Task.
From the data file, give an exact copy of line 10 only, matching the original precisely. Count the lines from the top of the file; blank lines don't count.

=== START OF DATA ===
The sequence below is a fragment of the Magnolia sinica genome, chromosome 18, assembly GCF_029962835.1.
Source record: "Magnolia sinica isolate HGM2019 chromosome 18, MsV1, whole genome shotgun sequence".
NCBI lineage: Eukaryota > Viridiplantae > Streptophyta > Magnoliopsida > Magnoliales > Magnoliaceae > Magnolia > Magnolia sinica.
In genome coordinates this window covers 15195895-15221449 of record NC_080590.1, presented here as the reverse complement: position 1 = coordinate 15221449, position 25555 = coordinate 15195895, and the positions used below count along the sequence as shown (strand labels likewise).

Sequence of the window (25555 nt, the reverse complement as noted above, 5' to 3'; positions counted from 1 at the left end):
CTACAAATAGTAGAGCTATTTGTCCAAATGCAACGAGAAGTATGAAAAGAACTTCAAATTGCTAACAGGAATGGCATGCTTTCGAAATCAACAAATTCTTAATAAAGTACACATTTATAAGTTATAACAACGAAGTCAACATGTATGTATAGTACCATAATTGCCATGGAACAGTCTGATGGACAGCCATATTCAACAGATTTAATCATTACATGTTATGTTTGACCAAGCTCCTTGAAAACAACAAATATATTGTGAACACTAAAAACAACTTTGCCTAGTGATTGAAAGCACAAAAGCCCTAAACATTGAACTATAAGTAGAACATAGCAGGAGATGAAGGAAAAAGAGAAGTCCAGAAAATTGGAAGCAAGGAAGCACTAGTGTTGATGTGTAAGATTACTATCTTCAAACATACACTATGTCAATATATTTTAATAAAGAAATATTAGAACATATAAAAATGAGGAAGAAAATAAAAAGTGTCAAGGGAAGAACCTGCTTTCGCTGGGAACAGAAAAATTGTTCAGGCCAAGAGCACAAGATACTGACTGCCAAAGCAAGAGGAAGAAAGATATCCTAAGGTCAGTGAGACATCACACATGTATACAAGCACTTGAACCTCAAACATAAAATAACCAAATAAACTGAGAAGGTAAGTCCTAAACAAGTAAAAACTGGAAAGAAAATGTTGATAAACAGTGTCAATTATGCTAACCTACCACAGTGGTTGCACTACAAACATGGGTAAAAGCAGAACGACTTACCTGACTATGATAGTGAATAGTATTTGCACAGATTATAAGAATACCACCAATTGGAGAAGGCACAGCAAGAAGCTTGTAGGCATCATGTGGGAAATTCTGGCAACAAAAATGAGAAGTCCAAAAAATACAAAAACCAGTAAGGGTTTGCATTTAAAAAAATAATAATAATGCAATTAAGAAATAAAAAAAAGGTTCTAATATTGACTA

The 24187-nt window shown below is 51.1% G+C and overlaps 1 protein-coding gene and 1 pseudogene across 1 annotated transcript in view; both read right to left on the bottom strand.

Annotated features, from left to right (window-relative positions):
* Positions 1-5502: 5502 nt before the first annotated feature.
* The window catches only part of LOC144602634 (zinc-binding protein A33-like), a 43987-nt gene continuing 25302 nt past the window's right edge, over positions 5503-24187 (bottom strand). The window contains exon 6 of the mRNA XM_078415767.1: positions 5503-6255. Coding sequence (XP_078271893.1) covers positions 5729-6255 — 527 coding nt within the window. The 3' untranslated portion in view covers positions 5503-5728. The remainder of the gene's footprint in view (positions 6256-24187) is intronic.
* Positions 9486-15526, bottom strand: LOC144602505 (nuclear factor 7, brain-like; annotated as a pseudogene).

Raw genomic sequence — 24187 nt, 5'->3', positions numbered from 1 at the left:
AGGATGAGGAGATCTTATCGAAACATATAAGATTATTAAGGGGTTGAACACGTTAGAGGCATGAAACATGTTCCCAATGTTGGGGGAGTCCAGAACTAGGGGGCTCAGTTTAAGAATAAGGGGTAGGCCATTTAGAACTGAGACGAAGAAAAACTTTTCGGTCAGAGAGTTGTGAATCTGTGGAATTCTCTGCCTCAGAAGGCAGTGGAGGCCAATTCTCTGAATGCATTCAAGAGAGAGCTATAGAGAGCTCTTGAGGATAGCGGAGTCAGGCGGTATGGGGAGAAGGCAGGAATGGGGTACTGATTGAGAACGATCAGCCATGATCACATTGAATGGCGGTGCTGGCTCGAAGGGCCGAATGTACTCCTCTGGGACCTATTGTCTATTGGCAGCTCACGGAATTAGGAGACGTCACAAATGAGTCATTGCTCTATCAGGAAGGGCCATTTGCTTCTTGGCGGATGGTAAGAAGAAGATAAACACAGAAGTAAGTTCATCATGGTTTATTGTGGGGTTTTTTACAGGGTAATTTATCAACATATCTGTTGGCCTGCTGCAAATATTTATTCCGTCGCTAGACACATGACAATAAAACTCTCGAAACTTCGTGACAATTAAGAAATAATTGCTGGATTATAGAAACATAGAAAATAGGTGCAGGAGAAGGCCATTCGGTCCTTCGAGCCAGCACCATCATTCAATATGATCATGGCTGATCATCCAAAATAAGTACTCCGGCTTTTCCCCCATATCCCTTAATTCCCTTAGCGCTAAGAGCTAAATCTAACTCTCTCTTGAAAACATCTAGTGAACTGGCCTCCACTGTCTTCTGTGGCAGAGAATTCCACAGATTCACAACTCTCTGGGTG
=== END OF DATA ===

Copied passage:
* The window catches only part of LOC144602634 (zinc-binding protein A33-like), a 43987-nt gene continuing 25302 nt past the window's right edge, over positions 5503-24187 (bottom strand). The window contains exon 6 of the mRNA XM_078415767.1: positions 5503-6255. Coding sequence (XP_078271893.1) covers positions 5729-6255 — 527 coding nt within the window. The 3' untranslated portion in view covers positions 5503-5728. The remainder of the gene's footprint in view (positions 6256-24187) is intronic.